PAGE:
Shell Energy to pull plug in Texasgreenspun.com : LUSENET : Grassroots Information Coordination Center (GICC) : One Thread
Sept. 5, 2001, 11:47AM
Shell Energy to pull plug in Texas
Won't compete in deregulation
By LAURA GOLDBERG Copyright 2001 Houston Chronicle
Shell Energy Services, which was expected to be a formidable competitor in Texas, is pulling out of the state's electricity market before it even opens to competition.
Shell Energy, which is also leaving Ohio where it has 30,000 power customers, said it is abandoning retail electricity because the pace of deregulation across the United States has "slowed substantially."
"As a result, it is unlikely that Shell Energy will be able to reach adequate size nationwide to be profitable in electricity in a reasonable length of time," it said in a statement.
Texas deregulates its power market Jan. 1, although a pilot program allowing a limited number of consumers to choose their electricity providers started July 31.
A consumer group that's been closely monitoring the change to deregulation said Shell's move bodes ill for the state, while several other providers stressed that they plan to stay put in Texas.
"We're disappointed to see competitors jumping out of the market rather than into the market," said Janee Briesemeister, a senior policy analyst with Consumers Union in Austin. "Having fewer competitors will make it more difficult for consumers to see any savings under deregulation."
In Texas and other states, actions such as Shell's indicate it may be time to re-evaluate whether deregulation plans need to be altered, she said.
Max Yzaguirre, chairman of the state Public Utility Commission, said deregulation will go forward in Texas as planned. He called Shell's exit a matter of corporate strategy that had little to do with what's going on in Texas.
A Shell Energy spokeswoman said glitches in computer systems needed for deregulation as well as the pilot and run by the Electric Reliability Council of Texas didn't contribute to the company's exit.
In Houston, Shell had been one of six providers offering residential consumers an alternative to Reliant HL&P during the pilot.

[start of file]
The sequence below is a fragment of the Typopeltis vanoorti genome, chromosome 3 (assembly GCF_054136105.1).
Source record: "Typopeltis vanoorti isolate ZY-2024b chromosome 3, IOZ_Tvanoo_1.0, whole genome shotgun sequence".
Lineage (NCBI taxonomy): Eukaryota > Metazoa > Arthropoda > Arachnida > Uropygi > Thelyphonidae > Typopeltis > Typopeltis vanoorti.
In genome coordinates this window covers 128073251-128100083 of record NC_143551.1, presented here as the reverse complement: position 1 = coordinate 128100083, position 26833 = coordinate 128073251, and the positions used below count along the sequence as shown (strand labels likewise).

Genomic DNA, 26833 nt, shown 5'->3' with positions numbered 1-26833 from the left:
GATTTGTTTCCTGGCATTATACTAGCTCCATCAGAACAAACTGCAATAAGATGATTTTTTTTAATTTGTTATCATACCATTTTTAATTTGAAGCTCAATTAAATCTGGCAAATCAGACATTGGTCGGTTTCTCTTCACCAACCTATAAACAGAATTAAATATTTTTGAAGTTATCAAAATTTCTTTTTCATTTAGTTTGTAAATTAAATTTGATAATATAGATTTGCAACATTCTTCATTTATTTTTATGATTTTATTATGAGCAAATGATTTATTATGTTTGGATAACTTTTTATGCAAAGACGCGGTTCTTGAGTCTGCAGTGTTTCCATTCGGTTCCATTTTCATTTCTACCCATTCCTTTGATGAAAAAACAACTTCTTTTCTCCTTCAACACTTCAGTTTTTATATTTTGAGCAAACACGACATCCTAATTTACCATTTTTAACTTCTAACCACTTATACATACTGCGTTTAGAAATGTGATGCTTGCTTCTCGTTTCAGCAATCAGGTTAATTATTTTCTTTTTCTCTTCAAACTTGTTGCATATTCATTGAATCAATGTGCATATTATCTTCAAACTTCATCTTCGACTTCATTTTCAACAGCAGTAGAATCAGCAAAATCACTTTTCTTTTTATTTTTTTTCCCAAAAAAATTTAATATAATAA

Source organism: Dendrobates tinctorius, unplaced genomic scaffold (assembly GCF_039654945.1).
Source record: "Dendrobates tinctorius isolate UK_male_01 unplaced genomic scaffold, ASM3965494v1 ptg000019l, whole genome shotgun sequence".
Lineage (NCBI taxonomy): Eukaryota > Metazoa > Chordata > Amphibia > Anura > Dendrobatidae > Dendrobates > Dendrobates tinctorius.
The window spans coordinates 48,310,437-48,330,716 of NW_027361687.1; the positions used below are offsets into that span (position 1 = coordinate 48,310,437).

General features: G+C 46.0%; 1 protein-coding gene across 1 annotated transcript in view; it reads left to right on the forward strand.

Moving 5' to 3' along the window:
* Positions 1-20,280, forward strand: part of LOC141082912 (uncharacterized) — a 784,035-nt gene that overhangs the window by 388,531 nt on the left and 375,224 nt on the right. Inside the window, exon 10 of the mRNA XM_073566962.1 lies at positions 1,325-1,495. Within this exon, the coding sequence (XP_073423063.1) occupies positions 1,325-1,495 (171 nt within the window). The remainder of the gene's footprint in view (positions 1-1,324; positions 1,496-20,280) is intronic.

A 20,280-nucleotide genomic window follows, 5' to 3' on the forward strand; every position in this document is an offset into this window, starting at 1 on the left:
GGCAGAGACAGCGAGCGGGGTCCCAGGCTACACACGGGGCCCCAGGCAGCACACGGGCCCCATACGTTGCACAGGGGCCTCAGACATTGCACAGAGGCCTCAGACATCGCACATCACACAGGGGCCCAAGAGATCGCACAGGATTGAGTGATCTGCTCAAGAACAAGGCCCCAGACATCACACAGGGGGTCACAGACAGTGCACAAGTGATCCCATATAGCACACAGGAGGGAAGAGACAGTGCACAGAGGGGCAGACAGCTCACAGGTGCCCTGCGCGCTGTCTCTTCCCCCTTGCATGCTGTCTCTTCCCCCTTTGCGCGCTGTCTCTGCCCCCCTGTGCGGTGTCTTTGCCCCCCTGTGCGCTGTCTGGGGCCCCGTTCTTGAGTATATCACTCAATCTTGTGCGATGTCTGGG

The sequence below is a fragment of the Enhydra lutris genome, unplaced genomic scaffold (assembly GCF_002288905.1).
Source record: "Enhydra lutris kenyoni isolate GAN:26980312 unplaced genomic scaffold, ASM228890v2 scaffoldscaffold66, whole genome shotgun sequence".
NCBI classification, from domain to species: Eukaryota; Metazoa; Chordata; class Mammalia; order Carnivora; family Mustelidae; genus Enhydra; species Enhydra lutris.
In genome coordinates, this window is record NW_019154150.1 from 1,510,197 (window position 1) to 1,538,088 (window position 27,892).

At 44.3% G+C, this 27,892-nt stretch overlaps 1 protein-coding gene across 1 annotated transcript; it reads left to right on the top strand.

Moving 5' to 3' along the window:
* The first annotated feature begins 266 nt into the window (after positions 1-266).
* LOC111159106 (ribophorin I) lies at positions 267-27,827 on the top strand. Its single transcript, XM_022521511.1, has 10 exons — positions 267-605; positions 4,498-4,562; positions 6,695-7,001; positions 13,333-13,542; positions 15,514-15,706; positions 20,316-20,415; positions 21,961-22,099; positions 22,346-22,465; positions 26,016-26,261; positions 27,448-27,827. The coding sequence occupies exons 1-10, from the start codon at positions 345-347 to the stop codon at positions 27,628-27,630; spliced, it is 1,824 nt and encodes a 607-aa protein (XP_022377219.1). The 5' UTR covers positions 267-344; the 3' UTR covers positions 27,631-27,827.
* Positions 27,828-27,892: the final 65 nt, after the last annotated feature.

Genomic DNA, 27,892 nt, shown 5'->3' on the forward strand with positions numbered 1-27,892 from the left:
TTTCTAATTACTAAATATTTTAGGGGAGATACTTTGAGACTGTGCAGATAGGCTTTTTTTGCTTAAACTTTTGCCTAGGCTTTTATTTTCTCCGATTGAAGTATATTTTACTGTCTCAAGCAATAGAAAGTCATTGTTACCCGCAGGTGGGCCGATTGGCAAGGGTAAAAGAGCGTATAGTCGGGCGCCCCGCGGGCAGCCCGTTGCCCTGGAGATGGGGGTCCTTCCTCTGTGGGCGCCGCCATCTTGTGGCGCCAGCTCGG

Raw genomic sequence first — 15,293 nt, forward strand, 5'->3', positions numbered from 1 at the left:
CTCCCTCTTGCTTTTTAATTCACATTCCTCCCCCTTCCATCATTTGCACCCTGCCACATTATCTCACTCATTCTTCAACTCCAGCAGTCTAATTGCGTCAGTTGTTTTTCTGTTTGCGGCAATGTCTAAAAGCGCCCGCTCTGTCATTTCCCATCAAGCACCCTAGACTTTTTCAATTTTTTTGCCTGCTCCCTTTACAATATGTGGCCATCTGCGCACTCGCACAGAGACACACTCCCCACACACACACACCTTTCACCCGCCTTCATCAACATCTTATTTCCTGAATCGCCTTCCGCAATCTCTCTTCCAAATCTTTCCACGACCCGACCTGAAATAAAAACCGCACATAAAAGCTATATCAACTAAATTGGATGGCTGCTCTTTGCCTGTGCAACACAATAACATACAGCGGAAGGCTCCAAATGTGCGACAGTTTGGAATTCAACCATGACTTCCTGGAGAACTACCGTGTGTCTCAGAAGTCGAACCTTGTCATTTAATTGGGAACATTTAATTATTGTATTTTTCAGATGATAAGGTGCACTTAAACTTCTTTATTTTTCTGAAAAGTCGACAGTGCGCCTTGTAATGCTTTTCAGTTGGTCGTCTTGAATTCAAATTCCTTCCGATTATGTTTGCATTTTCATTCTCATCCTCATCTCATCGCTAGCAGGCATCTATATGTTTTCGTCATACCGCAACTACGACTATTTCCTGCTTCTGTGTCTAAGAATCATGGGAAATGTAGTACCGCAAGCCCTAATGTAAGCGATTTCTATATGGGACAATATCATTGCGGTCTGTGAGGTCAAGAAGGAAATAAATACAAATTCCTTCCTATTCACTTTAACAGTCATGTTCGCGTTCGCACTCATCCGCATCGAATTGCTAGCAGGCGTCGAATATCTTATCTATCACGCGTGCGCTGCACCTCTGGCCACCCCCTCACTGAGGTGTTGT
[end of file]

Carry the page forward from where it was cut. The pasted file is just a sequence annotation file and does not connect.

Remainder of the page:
Almost 114,000 residential customers statewide signed up with alternative providers for the pilot. Over 40,000 of them chose Shell, the company said. Most of Shell's customers are in Houston.
According to the PUC, only slightly more than 100 of Shell's statewide customers are actually receiving power from it. The others were still waiting for service to start.
None of the 100 is expected to face power outages, and all who selected Shell will be able to select other providers or stick with their utility company. Shell said it will keep supplying power until customers can be switched.
About 10 states offer residential consumers the chance to pick their power providers, and several others are slated to do so next year.
But in the wake of California's energy woes, several other states have put their plans on hold or slowed them.
Even in states where there is choice, consumers don't always have real options because there are few or no competitors.
In many states, incumbent utilities charge capped rates as part of a built-in transition periods, and would-be competitors find the rates too low.
But deregulation supporters nationwide have been looking to Texas to offer a model for others.
"Texas has the potential of being a very successful deregulation structure," said Jeff Dietert, an energy company analyst at Simmons & Co. International in Houston.
Dietert said he would be surprised to see other providers here follow Shell's lead.
And NewPower Co., Green Mountain Energy, TXU Energy Services and First Choice Power, all of which are marketing in Houston, said Tuesday they are sticking around.
Reliant Energy Retail Services, which is seeking customers outside Houston, also plans to stay the course.
"The Texas market has been extremely successful for us, and we are not going anywhere," said Gillan Taddune, Green Mountain's vice president and general manager of its Texas region.
TXU continues to see great opportunities in Texas, spokesman Christopher Schein said.
"Here at TXU, we're in it for the long haul," he said.
Shell's departure will cause Texas consumers to be more skeptical about claims made by new entrants, said Waters Davis, president of Reliant Energy Retail Services.
They may wonder, he said: "If you can't trust Shell, who can you trust?"
Shell Energy, a unit of Houston-based Shell Oil Co., said it plans to focus its efforts on natural gas markets in Georgia and Ohio.
The restructuring could result in some job cuts, said Shell Energy spokeswoman Patricia Creduer. Shell Energy has about 95 employees in Houston and another five or so in Atlanta.
Alan Raymond, Shell Energy's president and chief executive, said in a written statement: "Volatile energy prices and an uncertain economic environment over the past few months have caused legislators, regulators, generators and marketers to reconsider their deregulation situations and strategies."
-- Martin Thompson (email@example.com), September 05, 2001